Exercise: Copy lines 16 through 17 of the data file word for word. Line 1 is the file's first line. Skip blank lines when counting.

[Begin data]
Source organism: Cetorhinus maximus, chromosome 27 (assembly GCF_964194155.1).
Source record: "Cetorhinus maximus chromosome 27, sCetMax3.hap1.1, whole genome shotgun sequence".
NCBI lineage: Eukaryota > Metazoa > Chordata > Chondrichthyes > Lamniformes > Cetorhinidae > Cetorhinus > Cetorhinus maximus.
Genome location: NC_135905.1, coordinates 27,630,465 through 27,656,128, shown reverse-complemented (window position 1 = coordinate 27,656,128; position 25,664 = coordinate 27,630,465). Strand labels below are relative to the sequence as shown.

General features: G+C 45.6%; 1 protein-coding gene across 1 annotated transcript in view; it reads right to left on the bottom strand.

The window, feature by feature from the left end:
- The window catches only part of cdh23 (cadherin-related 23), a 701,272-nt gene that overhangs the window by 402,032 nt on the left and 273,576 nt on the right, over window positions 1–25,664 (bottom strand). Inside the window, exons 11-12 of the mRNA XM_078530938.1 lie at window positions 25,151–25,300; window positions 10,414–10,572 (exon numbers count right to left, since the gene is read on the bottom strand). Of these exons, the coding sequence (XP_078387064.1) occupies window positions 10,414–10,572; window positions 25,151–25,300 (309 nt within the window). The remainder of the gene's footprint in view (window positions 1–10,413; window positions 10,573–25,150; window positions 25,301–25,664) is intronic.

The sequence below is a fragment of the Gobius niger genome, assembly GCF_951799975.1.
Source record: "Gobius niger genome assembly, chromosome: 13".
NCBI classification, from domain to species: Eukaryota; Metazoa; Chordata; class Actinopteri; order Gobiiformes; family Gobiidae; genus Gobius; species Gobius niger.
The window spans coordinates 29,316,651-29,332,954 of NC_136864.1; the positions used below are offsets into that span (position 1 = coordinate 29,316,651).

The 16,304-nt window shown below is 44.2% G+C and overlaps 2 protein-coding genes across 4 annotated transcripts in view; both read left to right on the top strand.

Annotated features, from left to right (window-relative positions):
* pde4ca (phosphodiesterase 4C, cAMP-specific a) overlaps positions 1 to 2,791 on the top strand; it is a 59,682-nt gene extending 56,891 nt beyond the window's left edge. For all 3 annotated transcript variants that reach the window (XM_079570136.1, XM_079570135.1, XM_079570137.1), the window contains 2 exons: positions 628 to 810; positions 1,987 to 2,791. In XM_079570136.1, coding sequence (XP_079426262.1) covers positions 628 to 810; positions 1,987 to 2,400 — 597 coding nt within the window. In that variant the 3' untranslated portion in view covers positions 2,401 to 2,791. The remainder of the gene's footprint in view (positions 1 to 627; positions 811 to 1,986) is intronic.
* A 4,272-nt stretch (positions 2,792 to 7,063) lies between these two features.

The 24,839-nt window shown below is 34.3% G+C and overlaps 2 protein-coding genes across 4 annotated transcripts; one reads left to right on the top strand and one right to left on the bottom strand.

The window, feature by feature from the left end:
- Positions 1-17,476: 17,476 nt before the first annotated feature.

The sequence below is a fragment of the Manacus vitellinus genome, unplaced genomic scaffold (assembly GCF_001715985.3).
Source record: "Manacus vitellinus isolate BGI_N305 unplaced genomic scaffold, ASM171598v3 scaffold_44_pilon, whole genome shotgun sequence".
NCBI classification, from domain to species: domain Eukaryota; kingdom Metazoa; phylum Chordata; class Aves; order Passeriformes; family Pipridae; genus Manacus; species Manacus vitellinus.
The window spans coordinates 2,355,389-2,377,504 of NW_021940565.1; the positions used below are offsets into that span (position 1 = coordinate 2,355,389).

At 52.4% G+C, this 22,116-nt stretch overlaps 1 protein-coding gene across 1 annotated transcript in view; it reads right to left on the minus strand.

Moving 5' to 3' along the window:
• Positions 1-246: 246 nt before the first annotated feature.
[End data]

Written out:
The 24,839-nt window shown below is 34.3% G+C and overlaps 2 protein-coding genes across 4 annotated transcripts; one reads left to right on the top strand and one right to left on the bottom strand.

The window, feature by feature from the left end: